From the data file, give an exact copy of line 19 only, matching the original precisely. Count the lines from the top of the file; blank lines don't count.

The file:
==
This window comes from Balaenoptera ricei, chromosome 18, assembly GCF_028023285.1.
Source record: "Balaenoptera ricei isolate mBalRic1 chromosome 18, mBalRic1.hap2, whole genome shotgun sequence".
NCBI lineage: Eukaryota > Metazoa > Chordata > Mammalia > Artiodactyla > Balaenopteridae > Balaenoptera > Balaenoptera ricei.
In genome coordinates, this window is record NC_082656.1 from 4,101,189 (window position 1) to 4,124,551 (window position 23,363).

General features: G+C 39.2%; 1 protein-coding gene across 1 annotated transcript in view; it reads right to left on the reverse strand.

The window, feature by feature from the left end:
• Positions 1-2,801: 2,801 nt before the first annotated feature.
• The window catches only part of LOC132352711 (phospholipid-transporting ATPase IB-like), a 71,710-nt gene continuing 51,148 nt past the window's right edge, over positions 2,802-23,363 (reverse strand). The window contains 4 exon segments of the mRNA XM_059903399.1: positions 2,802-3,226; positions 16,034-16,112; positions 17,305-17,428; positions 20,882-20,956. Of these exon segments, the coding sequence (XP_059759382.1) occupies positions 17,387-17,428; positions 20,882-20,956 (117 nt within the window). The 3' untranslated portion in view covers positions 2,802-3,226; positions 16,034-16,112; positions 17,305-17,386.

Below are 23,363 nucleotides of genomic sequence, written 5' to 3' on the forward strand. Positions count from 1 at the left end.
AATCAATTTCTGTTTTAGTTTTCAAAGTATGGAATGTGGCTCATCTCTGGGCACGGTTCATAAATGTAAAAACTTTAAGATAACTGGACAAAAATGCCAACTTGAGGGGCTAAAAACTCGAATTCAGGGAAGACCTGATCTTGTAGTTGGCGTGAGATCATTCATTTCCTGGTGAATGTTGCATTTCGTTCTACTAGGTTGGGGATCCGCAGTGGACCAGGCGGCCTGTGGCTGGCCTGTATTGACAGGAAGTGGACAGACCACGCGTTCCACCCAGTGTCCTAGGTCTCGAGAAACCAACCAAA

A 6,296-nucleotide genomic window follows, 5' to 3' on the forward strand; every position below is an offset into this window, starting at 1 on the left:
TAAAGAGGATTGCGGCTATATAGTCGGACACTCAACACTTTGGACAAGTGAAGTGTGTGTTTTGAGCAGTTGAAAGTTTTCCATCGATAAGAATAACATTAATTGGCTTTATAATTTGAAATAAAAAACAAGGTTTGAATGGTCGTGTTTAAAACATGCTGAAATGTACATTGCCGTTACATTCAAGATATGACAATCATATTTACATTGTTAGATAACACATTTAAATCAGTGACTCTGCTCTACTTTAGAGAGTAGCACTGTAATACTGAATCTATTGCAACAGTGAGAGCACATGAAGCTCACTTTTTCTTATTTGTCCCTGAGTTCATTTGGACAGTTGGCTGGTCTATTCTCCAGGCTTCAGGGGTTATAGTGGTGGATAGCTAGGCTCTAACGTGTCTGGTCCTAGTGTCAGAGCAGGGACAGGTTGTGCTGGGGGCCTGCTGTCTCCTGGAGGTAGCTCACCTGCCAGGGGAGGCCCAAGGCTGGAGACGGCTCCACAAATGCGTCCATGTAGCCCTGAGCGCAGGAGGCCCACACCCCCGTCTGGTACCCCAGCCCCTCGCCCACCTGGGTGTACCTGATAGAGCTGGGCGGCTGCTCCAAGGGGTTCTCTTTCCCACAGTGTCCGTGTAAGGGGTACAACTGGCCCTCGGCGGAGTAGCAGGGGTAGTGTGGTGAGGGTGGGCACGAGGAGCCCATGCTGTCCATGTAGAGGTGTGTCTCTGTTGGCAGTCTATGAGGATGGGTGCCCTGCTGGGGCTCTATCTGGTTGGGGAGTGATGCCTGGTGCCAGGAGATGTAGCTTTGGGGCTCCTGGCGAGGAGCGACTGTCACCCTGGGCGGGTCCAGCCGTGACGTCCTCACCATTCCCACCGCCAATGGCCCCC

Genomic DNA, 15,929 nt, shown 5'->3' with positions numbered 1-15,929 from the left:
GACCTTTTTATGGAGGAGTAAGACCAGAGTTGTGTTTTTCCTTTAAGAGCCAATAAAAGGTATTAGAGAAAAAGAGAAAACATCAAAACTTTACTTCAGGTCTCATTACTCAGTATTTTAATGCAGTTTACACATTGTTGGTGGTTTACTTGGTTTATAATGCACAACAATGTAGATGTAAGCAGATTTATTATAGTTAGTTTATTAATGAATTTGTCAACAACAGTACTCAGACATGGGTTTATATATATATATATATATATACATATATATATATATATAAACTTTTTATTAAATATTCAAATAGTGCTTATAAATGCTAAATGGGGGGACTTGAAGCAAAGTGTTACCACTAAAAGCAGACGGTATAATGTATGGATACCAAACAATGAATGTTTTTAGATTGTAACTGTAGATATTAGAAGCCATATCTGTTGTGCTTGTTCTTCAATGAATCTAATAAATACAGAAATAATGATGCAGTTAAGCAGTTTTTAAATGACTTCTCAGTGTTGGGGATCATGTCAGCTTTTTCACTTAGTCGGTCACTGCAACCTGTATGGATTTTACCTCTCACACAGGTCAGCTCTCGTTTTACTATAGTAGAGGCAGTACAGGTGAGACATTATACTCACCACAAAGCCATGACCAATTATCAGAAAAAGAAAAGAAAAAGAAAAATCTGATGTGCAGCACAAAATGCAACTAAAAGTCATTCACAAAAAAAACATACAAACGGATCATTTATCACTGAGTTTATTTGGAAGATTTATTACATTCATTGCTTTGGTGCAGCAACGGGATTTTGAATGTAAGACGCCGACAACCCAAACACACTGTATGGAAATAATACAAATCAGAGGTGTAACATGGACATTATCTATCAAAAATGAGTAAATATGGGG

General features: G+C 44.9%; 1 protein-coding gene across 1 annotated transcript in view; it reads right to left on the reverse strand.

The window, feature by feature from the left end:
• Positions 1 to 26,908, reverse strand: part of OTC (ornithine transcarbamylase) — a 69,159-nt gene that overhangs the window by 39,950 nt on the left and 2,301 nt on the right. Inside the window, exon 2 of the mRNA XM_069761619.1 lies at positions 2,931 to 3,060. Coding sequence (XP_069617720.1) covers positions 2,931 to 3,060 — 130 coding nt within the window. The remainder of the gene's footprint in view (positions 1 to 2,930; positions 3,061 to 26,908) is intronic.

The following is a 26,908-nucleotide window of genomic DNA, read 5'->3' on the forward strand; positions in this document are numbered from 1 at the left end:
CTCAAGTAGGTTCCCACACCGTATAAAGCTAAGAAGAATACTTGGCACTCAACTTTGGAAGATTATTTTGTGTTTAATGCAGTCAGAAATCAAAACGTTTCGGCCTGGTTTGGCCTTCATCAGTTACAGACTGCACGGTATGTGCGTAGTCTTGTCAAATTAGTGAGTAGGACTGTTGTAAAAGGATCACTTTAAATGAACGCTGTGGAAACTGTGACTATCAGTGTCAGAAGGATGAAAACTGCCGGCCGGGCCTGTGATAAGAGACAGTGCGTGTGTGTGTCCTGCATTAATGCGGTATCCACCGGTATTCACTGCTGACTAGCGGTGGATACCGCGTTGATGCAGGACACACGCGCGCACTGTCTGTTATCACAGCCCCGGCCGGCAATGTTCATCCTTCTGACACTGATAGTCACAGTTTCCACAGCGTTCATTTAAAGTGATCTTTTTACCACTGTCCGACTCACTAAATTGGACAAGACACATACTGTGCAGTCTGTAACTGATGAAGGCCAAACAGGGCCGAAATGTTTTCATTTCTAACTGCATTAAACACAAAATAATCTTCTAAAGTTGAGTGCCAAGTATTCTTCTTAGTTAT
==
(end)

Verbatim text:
CTCAAGTAGGTTCCCACACCGTATAAAGCTAAGAAGAATACTTGGCACTCAACTTTGGAAGATTATTTTGTGTTTAATGCAGTCAGAAATCAAAACGTTTCGGCCTGGTTTGGCCTTCATCAGTTACAGACTGCACGGTATGTGCGTAGTCTTGTCAAATTAGTGAGTAGGACTGTTGTAAAAGGATCACTTTAAATGAACGCTGTGGAAACTGTGACTATCAGTGTCAGAAGGATGAAAACTGCCGGCCGGGCCTGTGATAAGAGACAGTGCGTGTGTGTGTCCTGCATTAATGCGGTATCCACCGGTATTCACTGCTGACTAGCGGTGGATACCGCGTTGATGCAGGACACACGCGCGCACTGTCTGTTATCACAGCCCCGGCCGGCAATGTTCATCCTTCTGACACTGATAGTCACAGTTTCCACAGCGTTCATTTAAAGTGATCTTTTTACCACTGTCCGACTCACTAAATTGGACAAGACACATACTGTGCAGTCTGTAACTGATGAAGGCCAAACAGGGCCGAAATGTTTTCATTTCTAACTGCATTAAACACAAAATAATCTTCTAAAGTTGAGTGCCAAGTATTCTTCTTAGTTAT